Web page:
This book is just amazing. Wendy Moffat has done a terrific job, brilliantly researched and so sensitive to the interior life of the 20th century homo. Academic biography aside, Moffat creates a compelling polemic on the damage a narrow minded society imposes on gay men and women. "Yes, yes, I remember feeling that," I would say as the author parsed the homophobia that caused Forster so much suffering and distraction. Things are different now, I would tell Morgan, knowing he would be pleased with the progress we have made. On the other hand, Morgan's life-long task to protect his mother's sensibilities hit close to home, a reminder that some things remain resistant to change. Best of all, unlike so much of today's cultural debate where gay criticism addresses the "choir," Moffat's biography will reach a wider audience, those seeking appreciation of 20th century Brit. Lit, and pushing academia a few more inches out of the closet. Morgan, via Moffat, makes me proud to be an American, as least one lucky enough to be out in the 70s. Morgan’s wide-eyed appreciation of America’s ghetto culture, the openly gay enclaves of Greenwich Village and Santa Monica canyon, for example, registered for him as hope in the future. Imagine his bearing witness to both the Oscar Wilde trial and the Silverlake riots of 1967. Despite his long life, he was fortunately spared the epidemic of the 80s and 90s, exacerbated by this same “liberating” ghettoization he so admired.Through this astute biography, I hope Moffat reaches a larger audience, be it academic, religious or Republican, with the awareness on the enormous cost culture pays to maintain policies of homophobia.

Do You like book A Great Unrecorded History: A New Life Of E. M. Forster (2010)?

Forster was thoroughly and determinately gay. Moffat makes abundantly clear that this fact informed and shaped every aspect of Forster's private and professional life from first tentative thoughts to final comfort. By surrounding her portrait of his life with the societal events that he experienced, she exhibits her wonderfully engaging gift of combining thorough, sympathetic scholarship with a strong narrative style expressed with an obvious love for words, all very much a tribute to her subject. If her university courses are anywhere near the richness of this work, her students are very lucky indeed.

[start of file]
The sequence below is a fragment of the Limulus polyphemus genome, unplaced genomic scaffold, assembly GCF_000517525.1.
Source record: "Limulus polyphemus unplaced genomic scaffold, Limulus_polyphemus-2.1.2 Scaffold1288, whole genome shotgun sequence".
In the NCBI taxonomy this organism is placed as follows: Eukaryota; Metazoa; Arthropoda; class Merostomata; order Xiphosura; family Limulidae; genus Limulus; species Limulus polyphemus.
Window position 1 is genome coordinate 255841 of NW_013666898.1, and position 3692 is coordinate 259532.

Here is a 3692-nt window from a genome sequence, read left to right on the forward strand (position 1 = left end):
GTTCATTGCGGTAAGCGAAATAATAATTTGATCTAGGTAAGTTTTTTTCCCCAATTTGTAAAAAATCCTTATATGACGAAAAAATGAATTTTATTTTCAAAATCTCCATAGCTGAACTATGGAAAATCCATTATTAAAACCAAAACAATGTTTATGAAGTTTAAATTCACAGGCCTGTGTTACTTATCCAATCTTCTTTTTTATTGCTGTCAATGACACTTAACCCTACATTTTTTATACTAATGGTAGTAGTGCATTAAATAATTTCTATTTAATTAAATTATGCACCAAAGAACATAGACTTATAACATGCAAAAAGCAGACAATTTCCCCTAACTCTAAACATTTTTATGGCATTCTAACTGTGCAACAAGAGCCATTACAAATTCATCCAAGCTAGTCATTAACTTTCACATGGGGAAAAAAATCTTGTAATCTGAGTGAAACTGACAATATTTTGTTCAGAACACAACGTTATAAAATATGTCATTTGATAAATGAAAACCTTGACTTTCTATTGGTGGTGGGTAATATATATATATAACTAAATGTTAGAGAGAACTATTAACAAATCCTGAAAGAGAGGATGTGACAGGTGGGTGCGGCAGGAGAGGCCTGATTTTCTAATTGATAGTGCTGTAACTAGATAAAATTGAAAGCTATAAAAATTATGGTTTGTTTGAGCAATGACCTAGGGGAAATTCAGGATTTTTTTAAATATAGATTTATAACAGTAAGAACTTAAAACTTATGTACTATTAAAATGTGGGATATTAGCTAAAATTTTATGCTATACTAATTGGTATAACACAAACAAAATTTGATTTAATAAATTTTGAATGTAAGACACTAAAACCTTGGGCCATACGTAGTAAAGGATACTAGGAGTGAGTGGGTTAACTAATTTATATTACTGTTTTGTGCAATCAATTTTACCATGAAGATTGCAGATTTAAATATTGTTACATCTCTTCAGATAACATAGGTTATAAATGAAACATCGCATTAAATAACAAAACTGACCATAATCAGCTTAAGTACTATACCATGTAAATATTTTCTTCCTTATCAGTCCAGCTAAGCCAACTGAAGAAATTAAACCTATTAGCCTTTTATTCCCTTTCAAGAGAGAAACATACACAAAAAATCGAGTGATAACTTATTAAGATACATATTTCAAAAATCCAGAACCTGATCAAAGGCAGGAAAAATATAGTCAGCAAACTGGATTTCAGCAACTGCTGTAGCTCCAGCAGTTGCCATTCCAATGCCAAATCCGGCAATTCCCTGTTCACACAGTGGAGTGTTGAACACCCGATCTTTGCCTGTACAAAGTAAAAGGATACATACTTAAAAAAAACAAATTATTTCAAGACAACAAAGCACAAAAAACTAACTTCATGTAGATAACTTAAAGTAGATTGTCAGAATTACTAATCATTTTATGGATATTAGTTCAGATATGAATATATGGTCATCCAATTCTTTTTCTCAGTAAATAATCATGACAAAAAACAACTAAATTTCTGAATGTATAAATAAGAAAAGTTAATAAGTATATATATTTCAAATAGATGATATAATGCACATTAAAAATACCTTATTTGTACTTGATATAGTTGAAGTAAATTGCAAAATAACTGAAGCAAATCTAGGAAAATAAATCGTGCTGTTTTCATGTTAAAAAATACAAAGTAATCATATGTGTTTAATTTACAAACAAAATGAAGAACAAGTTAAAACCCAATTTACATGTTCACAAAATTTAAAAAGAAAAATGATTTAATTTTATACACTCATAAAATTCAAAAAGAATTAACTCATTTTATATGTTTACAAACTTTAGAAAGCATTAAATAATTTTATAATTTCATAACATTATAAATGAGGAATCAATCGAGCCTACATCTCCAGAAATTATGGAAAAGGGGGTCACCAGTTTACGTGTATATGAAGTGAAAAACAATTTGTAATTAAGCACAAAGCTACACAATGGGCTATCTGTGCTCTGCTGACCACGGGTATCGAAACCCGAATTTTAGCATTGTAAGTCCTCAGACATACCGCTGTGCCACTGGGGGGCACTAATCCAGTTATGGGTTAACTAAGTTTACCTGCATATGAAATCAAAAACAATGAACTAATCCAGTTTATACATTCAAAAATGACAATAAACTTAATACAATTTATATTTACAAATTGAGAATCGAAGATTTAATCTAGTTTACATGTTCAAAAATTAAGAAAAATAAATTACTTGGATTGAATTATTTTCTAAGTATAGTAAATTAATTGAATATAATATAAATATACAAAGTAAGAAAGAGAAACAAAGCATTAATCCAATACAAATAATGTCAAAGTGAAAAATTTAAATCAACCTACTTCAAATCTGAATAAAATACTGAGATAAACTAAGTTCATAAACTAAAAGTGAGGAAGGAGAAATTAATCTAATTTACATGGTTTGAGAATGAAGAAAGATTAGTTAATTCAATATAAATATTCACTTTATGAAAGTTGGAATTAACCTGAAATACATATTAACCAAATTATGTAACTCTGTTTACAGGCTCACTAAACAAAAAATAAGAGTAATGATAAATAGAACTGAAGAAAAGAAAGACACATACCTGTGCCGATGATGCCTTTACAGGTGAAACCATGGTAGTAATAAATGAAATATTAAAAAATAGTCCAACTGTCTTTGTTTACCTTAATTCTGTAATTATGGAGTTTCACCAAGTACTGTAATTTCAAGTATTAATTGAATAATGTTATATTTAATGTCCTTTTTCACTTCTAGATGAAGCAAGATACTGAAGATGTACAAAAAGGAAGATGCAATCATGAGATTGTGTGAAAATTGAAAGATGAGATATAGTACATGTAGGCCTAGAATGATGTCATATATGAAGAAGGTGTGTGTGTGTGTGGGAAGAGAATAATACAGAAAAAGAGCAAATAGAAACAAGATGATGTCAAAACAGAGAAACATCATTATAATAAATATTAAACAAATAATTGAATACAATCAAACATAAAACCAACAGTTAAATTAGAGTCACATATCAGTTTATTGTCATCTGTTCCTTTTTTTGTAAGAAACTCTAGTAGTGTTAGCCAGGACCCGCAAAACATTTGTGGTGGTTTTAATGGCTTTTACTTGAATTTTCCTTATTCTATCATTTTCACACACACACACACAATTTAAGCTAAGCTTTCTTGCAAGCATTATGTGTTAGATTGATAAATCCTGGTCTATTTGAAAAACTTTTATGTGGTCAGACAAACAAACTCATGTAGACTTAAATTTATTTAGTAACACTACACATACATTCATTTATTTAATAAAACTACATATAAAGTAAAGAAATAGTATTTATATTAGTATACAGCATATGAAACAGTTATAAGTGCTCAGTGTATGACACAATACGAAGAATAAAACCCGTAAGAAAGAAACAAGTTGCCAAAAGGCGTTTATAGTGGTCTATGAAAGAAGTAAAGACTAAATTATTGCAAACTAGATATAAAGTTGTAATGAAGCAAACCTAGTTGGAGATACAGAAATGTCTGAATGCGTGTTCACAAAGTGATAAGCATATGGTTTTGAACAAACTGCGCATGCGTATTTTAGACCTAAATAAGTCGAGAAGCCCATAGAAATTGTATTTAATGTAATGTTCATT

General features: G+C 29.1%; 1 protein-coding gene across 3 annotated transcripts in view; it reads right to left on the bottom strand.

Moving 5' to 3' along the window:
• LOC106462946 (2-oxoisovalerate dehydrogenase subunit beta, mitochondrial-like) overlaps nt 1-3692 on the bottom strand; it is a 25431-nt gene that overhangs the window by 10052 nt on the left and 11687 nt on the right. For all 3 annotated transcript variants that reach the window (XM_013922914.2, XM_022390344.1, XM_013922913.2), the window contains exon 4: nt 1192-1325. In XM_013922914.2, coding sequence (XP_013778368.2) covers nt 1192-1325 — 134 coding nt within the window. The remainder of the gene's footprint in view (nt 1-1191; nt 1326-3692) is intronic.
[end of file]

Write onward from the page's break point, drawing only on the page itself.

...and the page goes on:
—Christopher Fox

An incredibly well-researched biography of E.M. Forster—and when I say “well-researched” I also mean the research doesn’t get in the way of the story. The book focuses on Forster’s homosexuality and his long journey from isolation to friendship and love. Forster struggled with (not against) his inclinations during a time that homosexuality was not only an underground activity, but also a crime that led to prison and social exclusion. Additionally, Forster was engaged with men of a different class from his own, and his exploration of sexual and class differences became inextricably intertwined. Against the backdrop of his mother’s presence, (to whom he was very close) Forster managed to carve out a life for himself, though it was always a discrete and clandestine one.

Is art born out of hysteria? Or does sexual fulfillment kill the creative urges? In Forster's case, he wrote a handful of great novels while still in denial and in the closet (which seems to have been located in the home he shared with his domineering mom - obviously). After Forster came to terms with his homosexuality, he seems to have become a slightly creepy ageing queen who preyed on ostenstibly straight younger men from the lower social orders and replaced his creative urges with a quick wank behind the sheds - all the while staying firmly closeted, of course. It is sad that a man with such undeniable talent focused so much on what should have been a minor element of his life, even terminating his public writing career because he felt he couldn't write freely about his feelings. This biography focuses on what may indeed have been the single most important issue in Forster's life (and not unjustly so, since homosexuality was still a punishable offence for most of his life), but it makes for a rather thin story.